more » « less
  2. Abstract

    Observations of substructure in protoplanetary disks have largely been limited to the brightest and largest disks, excluding the abundant population of compact disks, which are likely sites of planet formation. Here, we reanalyze ∼0.″1, 1.33 mm Atacama Large Millimeter/submillimeter Array (ALMA) continuum observations of 12 compact protoplanetary disks in the Taurus star-forming region. By fitting visibilities directly, we identify substructures in six of the 12 compact disks. We then compare the substructures identified in the full Taurus sample of 24 disks in single-star systems and the ALMA DSHARP survey, differentiating between compact (Reff,90%< 50 au) and extended (Reff,90%≥50 au) disk sources. We find that substructures are detected at nearly all radii in both small and large disks. Tentatively, we find fewer wide gaps in intermediate-sized disks withReff,90%between 30 and 90 au. We perform a series of planet–disk interaction simulations to constrain the sensitivity of our visibility-fitting approach. Under the assumption of planet–disk interaction, we use the gap widths and common disk parameters to calculate potential planet masses within the Taurus sample. We find that the young planet occurrence rate peaks near Neptune masses, similar to the DSHARP sample. For 0.01MJ/MMp/M*≲0.1MJ/M, the rate is 17.4% ± 8.3%; for 0.1MJ/MMp/M*≲1MJ/M, it is 27.8% ± 8.3%. Both of them are consistent with microlensing surveys. For gas giants more massive than 5MJ, the occurrence rate is 4.2% ± 4.2%, consistent with direct imaging surveys.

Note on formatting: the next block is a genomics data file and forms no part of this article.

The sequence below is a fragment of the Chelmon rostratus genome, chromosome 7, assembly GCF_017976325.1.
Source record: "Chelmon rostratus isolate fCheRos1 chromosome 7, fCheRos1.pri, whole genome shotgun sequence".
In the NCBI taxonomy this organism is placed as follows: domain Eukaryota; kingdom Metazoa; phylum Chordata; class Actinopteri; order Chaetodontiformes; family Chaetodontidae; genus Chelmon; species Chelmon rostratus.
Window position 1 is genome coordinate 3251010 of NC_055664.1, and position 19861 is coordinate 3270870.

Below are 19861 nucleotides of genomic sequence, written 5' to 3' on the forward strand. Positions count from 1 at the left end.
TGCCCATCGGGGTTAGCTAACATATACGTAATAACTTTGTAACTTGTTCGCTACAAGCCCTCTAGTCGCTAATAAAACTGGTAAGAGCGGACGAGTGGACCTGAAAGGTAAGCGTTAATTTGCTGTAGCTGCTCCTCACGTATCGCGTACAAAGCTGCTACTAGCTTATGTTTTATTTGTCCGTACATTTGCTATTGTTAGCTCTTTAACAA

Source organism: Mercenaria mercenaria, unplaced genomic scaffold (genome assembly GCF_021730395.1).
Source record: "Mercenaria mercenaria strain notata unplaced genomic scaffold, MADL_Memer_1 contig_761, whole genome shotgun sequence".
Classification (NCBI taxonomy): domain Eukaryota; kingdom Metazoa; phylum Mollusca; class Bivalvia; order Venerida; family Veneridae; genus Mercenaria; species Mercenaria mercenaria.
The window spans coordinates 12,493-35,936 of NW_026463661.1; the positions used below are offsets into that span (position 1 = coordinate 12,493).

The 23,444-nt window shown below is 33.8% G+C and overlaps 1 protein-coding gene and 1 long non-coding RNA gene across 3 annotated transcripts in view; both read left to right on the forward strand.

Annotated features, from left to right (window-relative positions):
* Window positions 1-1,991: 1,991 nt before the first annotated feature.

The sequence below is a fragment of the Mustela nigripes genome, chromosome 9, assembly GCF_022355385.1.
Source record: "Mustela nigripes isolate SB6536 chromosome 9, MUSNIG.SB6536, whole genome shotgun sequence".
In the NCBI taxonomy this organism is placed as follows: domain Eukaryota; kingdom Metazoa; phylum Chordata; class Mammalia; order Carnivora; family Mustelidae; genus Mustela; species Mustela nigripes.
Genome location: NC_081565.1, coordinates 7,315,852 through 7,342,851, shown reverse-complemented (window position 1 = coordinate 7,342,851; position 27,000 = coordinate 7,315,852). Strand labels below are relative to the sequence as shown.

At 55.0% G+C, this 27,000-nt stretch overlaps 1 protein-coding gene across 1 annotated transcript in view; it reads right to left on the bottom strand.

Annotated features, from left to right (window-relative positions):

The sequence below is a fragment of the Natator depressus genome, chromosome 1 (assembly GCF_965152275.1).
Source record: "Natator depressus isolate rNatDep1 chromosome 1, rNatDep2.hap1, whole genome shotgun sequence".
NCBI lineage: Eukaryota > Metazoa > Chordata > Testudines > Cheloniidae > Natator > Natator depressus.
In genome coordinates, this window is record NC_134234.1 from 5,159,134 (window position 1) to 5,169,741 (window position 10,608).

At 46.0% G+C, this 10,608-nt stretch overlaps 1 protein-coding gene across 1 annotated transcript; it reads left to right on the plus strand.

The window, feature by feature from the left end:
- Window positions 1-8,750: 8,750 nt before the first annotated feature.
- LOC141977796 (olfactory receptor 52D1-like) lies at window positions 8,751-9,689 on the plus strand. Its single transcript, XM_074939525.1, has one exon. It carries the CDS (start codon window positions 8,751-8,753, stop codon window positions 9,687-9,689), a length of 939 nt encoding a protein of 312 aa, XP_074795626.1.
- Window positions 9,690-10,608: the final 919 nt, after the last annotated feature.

more » « less